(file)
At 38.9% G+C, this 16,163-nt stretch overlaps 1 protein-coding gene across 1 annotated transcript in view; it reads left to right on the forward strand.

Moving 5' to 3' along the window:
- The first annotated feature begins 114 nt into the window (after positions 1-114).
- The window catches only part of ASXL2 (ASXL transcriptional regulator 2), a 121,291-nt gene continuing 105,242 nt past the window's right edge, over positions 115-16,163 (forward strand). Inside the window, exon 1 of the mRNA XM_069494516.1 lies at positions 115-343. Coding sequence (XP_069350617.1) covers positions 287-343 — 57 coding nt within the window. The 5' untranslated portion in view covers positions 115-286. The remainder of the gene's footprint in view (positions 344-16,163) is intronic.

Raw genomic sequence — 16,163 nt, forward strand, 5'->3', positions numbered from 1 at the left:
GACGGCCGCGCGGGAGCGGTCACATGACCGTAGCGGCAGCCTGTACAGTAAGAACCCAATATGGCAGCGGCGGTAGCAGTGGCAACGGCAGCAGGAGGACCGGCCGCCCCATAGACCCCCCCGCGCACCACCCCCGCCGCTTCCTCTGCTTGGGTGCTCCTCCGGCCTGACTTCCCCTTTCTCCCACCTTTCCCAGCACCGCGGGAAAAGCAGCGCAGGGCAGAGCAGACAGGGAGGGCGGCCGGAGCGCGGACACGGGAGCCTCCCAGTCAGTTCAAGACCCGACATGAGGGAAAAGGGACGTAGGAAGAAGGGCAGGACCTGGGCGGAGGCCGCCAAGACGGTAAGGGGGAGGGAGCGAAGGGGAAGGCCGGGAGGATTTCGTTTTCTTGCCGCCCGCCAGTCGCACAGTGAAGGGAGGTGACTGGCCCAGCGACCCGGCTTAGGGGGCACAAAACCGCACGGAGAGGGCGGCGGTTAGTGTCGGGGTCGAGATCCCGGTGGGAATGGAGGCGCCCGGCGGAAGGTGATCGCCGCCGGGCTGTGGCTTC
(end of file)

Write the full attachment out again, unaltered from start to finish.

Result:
At 38.9% G+C, this 16,163-nt stretch overlaps 1 protein-coding gene across 1 annotated transcript in view; it reads left to right on the forward strand.

Moving 5' to 3' along the window:
- The first annotated feature begins 114 nt into the window (after positions 1-114).
- The window catches only part of ASXL2 (ASXL transcriptional regulator 2), a 121,291-nt gene continuing 105,242 nt past the window's right edge, over positions 115-16,163 (forward strand). Inside the window, exon 1 of the mRNA XM_069494516.1 lies at positions 115-343. Coding sequence (XP_069350617.1) covers positions 287-343 — 57 coding nt within the window. The 5' untranslated portion in view covers positions 115-286. The remainder of the gene's footprint in view (positions 344-16,163) is intronic.

Raw genomic sequence — 16,163 nt, forward strand, 5'->3', positions numbered from 1 at the left:
GACGGCCGCGCGGGAGCGGTCACATGACCGTAGCGGCAGCCTGTACAGTAAGAACCCAATATGGCAGCGGCGGTAGCAGTGGCAACGGCAGCAGGAGGACCGGCCGCCCCATAGACCCCCCCGCGCACCACCCCCGCCGCTTCCTCTGCTTGGGTGCTCCTCCGGCCTGACTTCCCCTTTCTCCCACCTTTCCCAGCACCGCGGGAAAAGCAGCGCAGGGCAGAGCAGACAGGGAGGGCGGCCGGAGCGCGGACACGGGAGCCTCCCAGTCAGTTCAAGACCCGACATGAGGGAAAAGGGACGTAGGAAGAAGGGCAGGACCTGGGCGGAGGCCGCCAAGACGGTAAGGGGGAGGGAGCGAAGGGGAAGGCCGGGAGGATTTCGTTTTCTTGCCGCCCGCCAGTCGCACAGTGAAGGGAGGTGACTGGCCCAGCGACCCGGCTTAGGGGGCACAAAACCGCACGGAGAGGGCGGCGGTTAGTGTCGGGGTCGAGATCCCGGTGGGAATGGAGGCGCCCGGCGGAAGGTGATCGCCGCCGGGCTGTGGCTTC